In continuing this discussion of Service versus Teaching — and that is really what I am speaking of here — please, allow me to explain a few things.
- Children are critically important. That even goes without saying. But some may have misunderstood my comments.
- We must reach them and keep them.
- The question is, “HOW do we do this?”
- My main concern here is that the church has changed its emphasis from teaching to other things.
- By shifting its focus on solid and deep teaching throughout the whole church, we end up failing to help the young as well.
- Service is important; and people have real needs that we can often step in to supply.
- Widows, orphans, the sick, and all who suffer we must help and comfort.
- But teaching and preaching are the 2 most important things that any church can do. That means we must focus on believers. Equipping believers. Feeding the sheep.
- And that means the sheep at all levels. Young, middle aged, and old.
- Not just trying to get them in the church so that we can plug bodies into our projects or programs.
- All other concerns are secondary to the teaching, proclamation and defense of the word of God.
OK, now back to the rant . . .
Just the Same Old, Same Old
I hate to say this, but all of this work-project / servant stuff you can find anywhere — in any secular, civic or pagan group.
You show up to worship, whomever. Then you join a smaller group. Then you grow in fellowship within your group or community of people.
You don’t need a church for that.
All this means is that the young are finding their fulfillment elsewhere. Why throw a bunch of religious rules and ideas into the mix?
Community service is something you can find anywhere today. Virtually every group does it in one form or another.
The Mainlines Have Changed Us
When I grew up in the United Methodist Church, this is exactly what took place. It really wasn’t about knowing Jesus Christ as one’s Savior. It wasn’t about filling ones heart and mind with the word of God. It wasn’t about finding forgiveness for one’s sins and having assurance of Eternal Life.
It was all about community.
It was about people that would show up Sunday morning to listen to a sermon. Maybe they would even go to the youth group on another night. Then on to participating in a work project that would address some need in the local or metro community. Or trying to do ones part in solving the problems of the Inner City.
There was no real spiritual component in any of that. Because the United Methodist Church had moved away from its biblical moorings long before that. Which has been a common tragedy throughout virtually all mainline Protestantism.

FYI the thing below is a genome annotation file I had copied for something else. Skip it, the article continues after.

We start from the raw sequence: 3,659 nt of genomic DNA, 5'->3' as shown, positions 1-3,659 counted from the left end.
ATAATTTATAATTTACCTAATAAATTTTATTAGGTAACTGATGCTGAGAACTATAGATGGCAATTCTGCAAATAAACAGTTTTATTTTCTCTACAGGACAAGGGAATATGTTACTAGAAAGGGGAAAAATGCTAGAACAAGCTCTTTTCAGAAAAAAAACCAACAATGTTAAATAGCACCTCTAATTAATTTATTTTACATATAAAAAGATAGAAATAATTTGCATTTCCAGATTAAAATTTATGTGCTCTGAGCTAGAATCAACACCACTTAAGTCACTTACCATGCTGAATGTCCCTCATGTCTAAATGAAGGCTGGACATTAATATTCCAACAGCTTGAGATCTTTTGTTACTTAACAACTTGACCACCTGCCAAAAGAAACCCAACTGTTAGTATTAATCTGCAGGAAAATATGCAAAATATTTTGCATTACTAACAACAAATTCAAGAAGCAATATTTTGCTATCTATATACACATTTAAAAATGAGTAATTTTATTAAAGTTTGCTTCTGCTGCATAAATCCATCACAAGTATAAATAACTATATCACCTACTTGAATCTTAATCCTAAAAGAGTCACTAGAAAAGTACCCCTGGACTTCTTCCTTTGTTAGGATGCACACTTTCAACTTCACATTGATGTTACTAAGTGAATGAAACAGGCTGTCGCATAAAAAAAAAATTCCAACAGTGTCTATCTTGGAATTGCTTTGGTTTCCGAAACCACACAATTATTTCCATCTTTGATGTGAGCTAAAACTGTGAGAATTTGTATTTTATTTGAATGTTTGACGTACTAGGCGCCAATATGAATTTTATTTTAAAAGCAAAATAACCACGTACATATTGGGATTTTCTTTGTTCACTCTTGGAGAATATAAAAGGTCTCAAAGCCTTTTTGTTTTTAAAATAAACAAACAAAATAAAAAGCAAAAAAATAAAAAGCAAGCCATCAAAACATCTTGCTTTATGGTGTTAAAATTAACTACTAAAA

So, of course, there were no Creationist issues. No one was preaching about being born again. No one was talking about the literal, inerrancy of the Bible. No one was talking about hell and how we must trust Christ as our Personal Savior to escape it.
In the United Methodist practice, salvation was settled by infant baptism and good works. And by a general, fuzzy attempt to live a good life. And to do good to others. The main concerns of the church were the social issues of the day and how the church could embrace whatever the popular liberal solutions were to issues such as race relations, fair housing, boycotts on lettuce or grapes sold in grocery stores, equal rights for women, abortion rights and ending the Vietnam War.
Now, don’t get me wrong. I had many wonderful friends in my church growing up. I still think of them all the time. They were wonderful people that I loved, and still love, dearly. And they were, for the most part, just as clueless as I was regarding how different the biblical gospel is from what the mainline churches actually taught.
So, there is no judgment here.
One Tangible Thing
But Evangelicalism is another story.
Born-again believers should know better.
Because we have the one tangible thing in our possession that really CAN make a difference in the world. And that is the word of God.
It is the one tangible thing that makes us distinctive from the world. Even from the religious world.
What is really at stake here is that the Evangelical church is moving with great speed toward the dead works of the mainline Protestant church. They are abandoning the Gospel of truth for a Gospel based on good works and social relevance.
They are moving away from their biblical foundations toward a new identity.
To Be Continued . . .